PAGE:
• Development of control – Proximodistal trend i.e. palmer grasp before pincer hold
    • Depends on visual acuity
  • 30.
    • Beyond Infancy: Motor Development in Childhood and Adolescence
      • Boys and girls are nearly equal in physical abilities until puberty
        • Boys continue to make gains on tests of large-muscles activities, whereas girls level off or decline
      • Biological development does not account for all the differences in large muscle performance between boys and girls
        • Nor does it explain the declining performance of many girls, who continue to grow taller and heavier between ages 12 and 17
  • 31.  
  • 32.
    • Gross motor development
    • Bodies are more streamlined thus CG shifts downwards allowing greater balance and more use of the larger muscles
    • By age 2, gait becomes smooth and rhythmic, leading to running, jumping, hopping, galloping, and skipping.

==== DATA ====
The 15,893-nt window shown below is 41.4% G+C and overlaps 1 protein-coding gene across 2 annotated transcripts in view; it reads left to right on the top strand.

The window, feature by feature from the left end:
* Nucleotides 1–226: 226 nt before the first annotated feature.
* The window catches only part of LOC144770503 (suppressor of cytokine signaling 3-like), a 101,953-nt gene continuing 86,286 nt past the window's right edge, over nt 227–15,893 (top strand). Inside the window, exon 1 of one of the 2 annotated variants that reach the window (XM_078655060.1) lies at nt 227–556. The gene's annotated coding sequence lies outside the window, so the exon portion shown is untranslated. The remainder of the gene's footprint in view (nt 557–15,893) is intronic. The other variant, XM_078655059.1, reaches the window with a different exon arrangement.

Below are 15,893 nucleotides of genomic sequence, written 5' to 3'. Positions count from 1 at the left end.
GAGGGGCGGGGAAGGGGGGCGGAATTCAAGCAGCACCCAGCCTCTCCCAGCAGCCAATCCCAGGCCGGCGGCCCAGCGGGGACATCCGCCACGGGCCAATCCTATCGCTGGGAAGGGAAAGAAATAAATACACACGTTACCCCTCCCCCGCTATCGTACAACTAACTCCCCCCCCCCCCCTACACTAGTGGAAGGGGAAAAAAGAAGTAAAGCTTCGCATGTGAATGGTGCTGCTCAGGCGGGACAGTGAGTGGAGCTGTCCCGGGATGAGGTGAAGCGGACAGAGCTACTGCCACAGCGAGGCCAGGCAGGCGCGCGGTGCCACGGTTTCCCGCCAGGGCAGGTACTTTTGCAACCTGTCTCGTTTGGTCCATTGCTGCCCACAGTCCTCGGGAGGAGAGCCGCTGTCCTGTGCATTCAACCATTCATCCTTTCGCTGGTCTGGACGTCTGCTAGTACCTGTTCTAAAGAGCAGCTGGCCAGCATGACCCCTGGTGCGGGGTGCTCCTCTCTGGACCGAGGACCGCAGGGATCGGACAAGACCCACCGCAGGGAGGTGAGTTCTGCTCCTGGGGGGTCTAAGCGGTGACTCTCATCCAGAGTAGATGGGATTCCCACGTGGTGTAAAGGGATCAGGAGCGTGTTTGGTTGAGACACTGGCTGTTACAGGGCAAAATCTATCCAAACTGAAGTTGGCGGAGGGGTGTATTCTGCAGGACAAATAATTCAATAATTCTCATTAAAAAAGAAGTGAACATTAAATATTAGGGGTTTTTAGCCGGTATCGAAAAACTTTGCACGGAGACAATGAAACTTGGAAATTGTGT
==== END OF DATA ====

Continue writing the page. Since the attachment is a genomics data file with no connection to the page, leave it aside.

• Individual differences more impressive than gender differences
  • 33.
    • Lag behind gross motor skills (proximodistal)
      • Become self-sufficient at dressing and feeding.
      • Great satisfaction from managing their own bodies.
      • Shoe tying
        • Mastered around age 6
        • Requires a longer attention span
        • Memory for an intricate series of hand movements
        • Dexterity
  • 34.
      • Scribble – 2 nd year
      • Related to both cognitive and fine motor development
      • Advances in perception contribute to the ability to form letters and words
  • 35.  
  • 36.  
  • 37.
    • Except for throwing, no evidence that motor development can be taught.
    • Preschools, child care centers, and playgrounds need to accommodate a wide range of physical abilities
    • Criticism of a child’s motor performance, pushing specific motor skills, and promoting a competitive attitude may undermine young children’s motor progress.